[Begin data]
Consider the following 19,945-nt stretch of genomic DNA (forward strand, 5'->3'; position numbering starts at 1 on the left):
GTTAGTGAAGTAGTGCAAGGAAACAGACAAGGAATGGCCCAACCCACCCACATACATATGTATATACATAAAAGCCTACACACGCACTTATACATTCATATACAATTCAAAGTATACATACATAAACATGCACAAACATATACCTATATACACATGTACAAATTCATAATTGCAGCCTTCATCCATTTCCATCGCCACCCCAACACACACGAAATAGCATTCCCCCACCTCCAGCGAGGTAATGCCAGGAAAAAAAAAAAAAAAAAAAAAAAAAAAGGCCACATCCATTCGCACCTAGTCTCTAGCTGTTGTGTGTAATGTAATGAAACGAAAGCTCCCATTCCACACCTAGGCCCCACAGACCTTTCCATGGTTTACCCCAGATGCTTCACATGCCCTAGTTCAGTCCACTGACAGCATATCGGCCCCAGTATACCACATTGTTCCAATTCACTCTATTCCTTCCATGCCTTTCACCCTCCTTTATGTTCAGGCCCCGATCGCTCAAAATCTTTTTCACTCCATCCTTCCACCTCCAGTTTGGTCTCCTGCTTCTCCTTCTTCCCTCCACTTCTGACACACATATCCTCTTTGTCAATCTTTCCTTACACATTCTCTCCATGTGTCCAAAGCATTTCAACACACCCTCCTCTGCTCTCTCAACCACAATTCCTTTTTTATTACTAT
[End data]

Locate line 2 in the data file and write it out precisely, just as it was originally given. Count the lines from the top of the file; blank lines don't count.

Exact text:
GTTAGTGAAGTAGTGCAAGGAAACAGACAAGGAATGGCCCAACCCACCCACATACATATGTATATACATAAAAGCCTACACACGCACTTATACATTCATATACAATTCAAAGTATACATACATAAACATGCACAAACATATACCTATATACACATGTACAAATTCATAATTGCAGCCTTCATCCATTTCCATCGCCACCCCAACACACACGAAATAGCATTCCCCCACCTCCAGCGAGGTAATGCCAGGAAAAAAAAAAAAAAAAAAAAAAAAAAAGGCCACATCCATTCGCACCTAGTCTCTAGCTGTTGTGTGTAATGTAATGAAACGAAAGCTCCCATTCCACACCTAGGCCCCACAGACCTTTCCATGGTTTACCCCAGATGCTTCACATGCCCTAGTTCAGTCCACTGACAGCATATCGGCCCCAGTATACCACATTGTTCCAATTCACTCTATTCCTTCCATGCCTTTCACCCTCCTTTATGTTCAGGCCCCGATCGCTCAAAATCTTTTTCACTCCATCCTTCCACCTCCAGTTTGGTCTCCTGCTTCTCCTTCTTCCCTCCACTTCTGACACACATATCCTCTTTGTCAATCTTTCCTTACACATTCTCTCCATGTGTCCAAAGCATTTCAACACACCCTCCTCTGCTCTCTCAACCACAATTCCTTTTTTATTACTAT